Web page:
Upgrade to remove ads
Physiology final exam CPP Nguyen
Terms in this set (83)
5 functions of the kidneys
filter toxins, reabsorb essential nutrients, excrete wastes, produce erythropoietin, secrete renin.
The kidneys are located in the.
Urine flows from the
kidney, through the ureters into the bladder and then is excreted via the urethra.
Each nephron consists of a renal corpuscle, which
contains the glomerular capillaries
The tubule forms a cup shape around the glomerulus called the
glomerular capsule or Bowman's capsule.
Each nephron consists of
1. renal corpuscle
2. a renal tubule that extends from the renal
The outer portion is the renal cortex,
and the inner portion is the renal medulla.
The cortex contains
all the renal corpuscles
Types of Nephrons
- At the border between the cortex and medulla.
- Long loop of Henle.
- Involved in the concentration of
- About 15% of all nephrons.
- Most nephrons.
- Short loop of Henl
The combination of a glomerulus and a Bowman's capsule =
bout 20% of the plasma filters into .
Bowman's space by a filtration barrier consisting of three layers:
1. the fenestrated, single-celled capillary endothelium;
2. a basement membrane (basal lamina) and;
3. the single-celled epithelial lining of Bowman's capsule (Podocytes).
-The inner layer of the glomerular capsule contains highly modified branching epithelial cell
-Podocytes terminate in foot processes which surround the basement membrane of the glomerulus.
• The clefts between the foot processes are called filtration slits
substances in the blood are filtered
through capillary pores between endothelial cells.
specialized for filtration
• The glomerular capillaries are specialized for filtration.
• These are the only capillaries in the body that are fed and drained by an arteriole (afferent and efferent).
• This allows the blood pressure in the capillary bed to be very high and it forces fluid and solute out of the blood into the glomerular capsule
• Most of the filtrate is reabsorbed in the renal tubule cells and returns to the blood through the peritubular capillaries.
juxtaglomerular cells are
muscle cells in the arteriole wall.
These mechanoreceptors detect blood pressure in the afferent arteriole.
The macula densa is a group of
tall, closely- packed cells that are adjacent to the juxtaglomerular cells.
macula densa cells are chemoreceptors that respond to changes in the NaCl content of the filtrate.
combination of macula densa and juxtaglomerular cells
The bladder stores urine until it is excreted from the body by the
micturition reflex which causes the smooth muscle of the bladder walls to contract and the expel the urine
Unintentional leakage of urine.
leak during actives like coughing, sneezing, laughing
leaking after a strong urge
the combination of stress incontinence and urge incontinence
can occur in association with factors such as severe constipation, infections in the urinary tract or vagina, or medication usage
-frequent and sudden urination
The bladder is a chamber with smooth muscle walls, collectively termed
the detrusor muscle, which squeezes on the urine in the bladder lumen to produce urination.
Contraction of the external urethral sphincter
can prevent urination even when the detrusor muscle contracts strongly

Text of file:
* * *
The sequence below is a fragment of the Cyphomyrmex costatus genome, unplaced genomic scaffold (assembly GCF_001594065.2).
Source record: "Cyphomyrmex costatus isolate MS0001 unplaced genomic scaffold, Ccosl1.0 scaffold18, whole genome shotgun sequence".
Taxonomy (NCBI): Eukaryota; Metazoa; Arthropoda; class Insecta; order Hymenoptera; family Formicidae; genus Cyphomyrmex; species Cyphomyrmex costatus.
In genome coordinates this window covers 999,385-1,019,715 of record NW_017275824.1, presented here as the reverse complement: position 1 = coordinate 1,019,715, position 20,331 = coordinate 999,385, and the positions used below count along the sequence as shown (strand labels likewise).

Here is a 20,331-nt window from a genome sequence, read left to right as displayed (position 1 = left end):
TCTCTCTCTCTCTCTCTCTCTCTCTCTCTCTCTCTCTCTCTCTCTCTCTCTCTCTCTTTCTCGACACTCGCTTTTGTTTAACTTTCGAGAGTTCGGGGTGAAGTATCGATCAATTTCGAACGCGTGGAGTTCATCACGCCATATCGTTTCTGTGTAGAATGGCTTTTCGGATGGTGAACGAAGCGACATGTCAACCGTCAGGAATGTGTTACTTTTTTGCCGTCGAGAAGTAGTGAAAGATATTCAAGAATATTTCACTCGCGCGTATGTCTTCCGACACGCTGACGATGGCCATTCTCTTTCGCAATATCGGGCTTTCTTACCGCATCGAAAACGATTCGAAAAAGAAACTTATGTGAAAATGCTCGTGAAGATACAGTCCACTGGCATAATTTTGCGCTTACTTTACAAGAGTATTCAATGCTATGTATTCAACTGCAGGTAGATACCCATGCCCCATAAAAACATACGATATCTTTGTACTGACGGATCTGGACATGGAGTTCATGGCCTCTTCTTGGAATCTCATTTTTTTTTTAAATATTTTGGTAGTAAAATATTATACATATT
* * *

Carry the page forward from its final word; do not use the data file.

Involuntary Spinal Control - Bladder
1. As the bladder fills with urine, the pressure within it increases, which stimulates stretch receptors in the bladder wall.
2. The afferent neurons from these receptors enter the spinal cord and stimulate the parasympathetic neurons, which then cause the detrusor muscle to contract.
3. When the detrusor muscle contracts, the change in the shape of the bladder pulls open the internal urethral sphincter. Simultaneously, the afferent input from the stretch receptors reflexively inhibits the sympathetic neurons to the internal urethral sphincter, which further contributes to its opening.
4. In addition, the afferent input also reflexively inhibits the somatic motor neurons to the external urethral sphincter, causing it to relax.
5. Both sphincters are now open, and the contraction of the detrusor muscle can produce urination.
Voluntary Control - Bladder
- Urination can be voluntarily prevented by activating descending pathways that stimulate both the sympathetic nerves to the internal urethral sphincter and the somatic motor nerves to the external urethral sphincter.
• In contrast, urination can be voluntarily initiated via the descending pathways to the appropriate neurons.
decreased = relaxation of internal urethal sphincter = opening internal urethal sphincter
= mictrution reflex
works with para
increased = contraction of detrusor muscles = opening internal urethal sphincter
= mictrution reflex
paired with symp
decreased = relaxation of external urethral +
= opening internal urethal sphincter
= mictrution reflex
glomerulus filtration rate average
65% of these substances are reabsorbed
Na+ Cl- H20 K+
90% of these substances are reabsorbed
HC03- , MAINTAINS PH
100% of these substances are absorbed
amino acids, glucose
50% of urea
secretion in nephron
ammonia and other drugs are secreted into the tubes
loop of henlly
descending and ascending limb
ascending limb is
impermeable to water and highly salty
is permeable to water but has low permeability to NA+
BOTTOM OF HENLEY
highly concentrated filtrate
end of henley result
25% of sodium chloride is reabsorbed and the filtrate is diluted
distal convoluted tubule
under influence of aldosterone sodium and chloride are reabsorbed and hydrogen and potassium are secreted into it, remaing bicarbonate is reabsorbed and small amount of water
final adjustments made before becoming urine, NACL & UREA IS reabsorbed ,
adh in urinary
maintains water in collecting duct, if you are dehydrated adh creates aquaporins which open water channels in collecting duct,